Susan Edith Saxe
|Susan Edith Saxe|
|FBI Ten Most Wanted Fugitive|
January 18, 1949|
|Added||October 17, 1970|
|Caught||March 27, 1975|
Susan Edith Saxe (born January 18, 1949) is one of only eight women ever to make the FBI's most wanted list, and one of three women from Brandeis University to do so. She was placed on the list in 1970, and remained on it for five years.
A student of Brandeis University, Saxe was one of several young radicals who were placed on the FBI's Most Wanted list in the early 1970s. Along with Katherine Ann Power, Stanley Ray Bond, and ex-convicts William Gilday and Robert Valeri, she escaped from a bank robbery in Brighton, Boston, in which accomplice Gilday shot and killed Boston Police Department officer Walter Schroeder. Saxe was on the run until 1975 when she was arrested in Philadelphia after a police officer recognized her from a photo distributed by the FBI the same day. She served seven years in prison. Her trial was one of the early cases for Nancy Gertner, who later went on to become a federal judge. Judge Gertner describes the trial as her "first big case".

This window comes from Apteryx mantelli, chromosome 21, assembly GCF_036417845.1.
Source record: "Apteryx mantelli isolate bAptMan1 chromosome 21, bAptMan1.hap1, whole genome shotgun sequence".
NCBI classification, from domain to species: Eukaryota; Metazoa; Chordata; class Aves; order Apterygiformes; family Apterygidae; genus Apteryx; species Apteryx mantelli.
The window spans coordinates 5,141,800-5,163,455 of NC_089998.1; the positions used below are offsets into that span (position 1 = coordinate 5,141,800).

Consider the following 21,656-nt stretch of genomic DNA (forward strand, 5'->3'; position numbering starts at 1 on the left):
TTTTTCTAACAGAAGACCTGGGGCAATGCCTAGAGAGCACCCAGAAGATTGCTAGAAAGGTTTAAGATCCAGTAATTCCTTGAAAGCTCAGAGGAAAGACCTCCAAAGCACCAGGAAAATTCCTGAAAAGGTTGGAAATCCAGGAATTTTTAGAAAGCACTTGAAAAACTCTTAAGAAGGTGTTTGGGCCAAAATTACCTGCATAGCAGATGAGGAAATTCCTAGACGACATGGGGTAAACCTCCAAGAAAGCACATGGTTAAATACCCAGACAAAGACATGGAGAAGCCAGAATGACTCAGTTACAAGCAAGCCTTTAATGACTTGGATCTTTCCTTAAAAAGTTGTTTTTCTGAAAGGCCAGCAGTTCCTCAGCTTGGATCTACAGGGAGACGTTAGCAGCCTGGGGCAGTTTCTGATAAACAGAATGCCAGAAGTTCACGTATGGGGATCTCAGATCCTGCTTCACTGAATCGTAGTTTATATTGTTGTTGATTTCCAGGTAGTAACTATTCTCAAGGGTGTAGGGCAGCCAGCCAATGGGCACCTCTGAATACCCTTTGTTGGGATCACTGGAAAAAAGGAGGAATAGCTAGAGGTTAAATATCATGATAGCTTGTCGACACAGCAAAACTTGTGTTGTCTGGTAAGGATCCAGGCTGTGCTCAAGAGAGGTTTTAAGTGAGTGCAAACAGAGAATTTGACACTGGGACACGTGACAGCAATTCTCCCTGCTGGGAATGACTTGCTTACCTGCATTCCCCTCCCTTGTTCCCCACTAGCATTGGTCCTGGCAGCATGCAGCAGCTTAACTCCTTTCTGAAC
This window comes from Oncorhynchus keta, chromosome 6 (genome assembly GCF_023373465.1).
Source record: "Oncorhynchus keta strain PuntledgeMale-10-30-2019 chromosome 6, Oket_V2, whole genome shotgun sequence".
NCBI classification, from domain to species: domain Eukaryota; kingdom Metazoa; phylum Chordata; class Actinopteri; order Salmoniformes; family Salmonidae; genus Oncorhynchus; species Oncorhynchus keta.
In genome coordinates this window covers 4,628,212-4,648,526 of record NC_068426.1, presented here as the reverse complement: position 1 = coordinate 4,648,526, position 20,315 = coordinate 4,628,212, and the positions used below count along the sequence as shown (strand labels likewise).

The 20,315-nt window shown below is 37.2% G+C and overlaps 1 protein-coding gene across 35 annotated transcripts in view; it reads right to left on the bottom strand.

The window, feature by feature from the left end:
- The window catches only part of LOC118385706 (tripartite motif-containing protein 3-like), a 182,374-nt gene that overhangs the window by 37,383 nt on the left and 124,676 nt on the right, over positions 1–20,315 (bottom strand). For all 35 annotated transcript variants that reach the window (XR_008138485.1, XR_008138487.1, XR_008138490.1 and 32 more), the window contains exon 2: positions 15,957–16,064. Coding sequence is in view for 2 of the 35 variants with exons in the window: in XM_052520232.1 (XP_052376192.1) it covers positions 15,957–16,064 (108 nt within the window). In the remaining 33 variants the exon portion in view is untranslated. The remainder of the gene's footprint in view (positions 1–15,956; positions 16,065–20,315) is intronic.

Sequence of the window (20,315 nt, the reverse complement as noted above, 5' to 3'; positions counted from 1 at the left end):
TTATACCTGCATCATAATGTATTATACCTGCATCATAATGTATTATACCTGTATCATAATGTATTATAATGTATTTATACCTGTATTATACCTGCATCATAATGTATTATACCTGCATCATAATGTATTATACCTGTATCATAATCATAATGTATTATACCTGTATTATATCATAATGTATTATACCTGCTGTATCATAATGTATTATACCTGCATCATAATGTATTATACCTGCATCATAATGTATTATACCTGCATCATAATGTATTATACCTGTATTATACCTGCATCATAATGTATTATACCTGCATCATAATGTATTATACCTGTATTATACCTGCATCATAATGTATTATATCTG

- Terroristic Activity: Hearings Before the Subcommittee to Investigate the Administration of the Internal Security Act and Other Internal Security Laws, of the Committee on the Judiciary, United States Senate, Ninety-fourth Congress, First Session. Washington, D.C.: United States Government Printing Office. 1975. Retrieved 8 December 2014.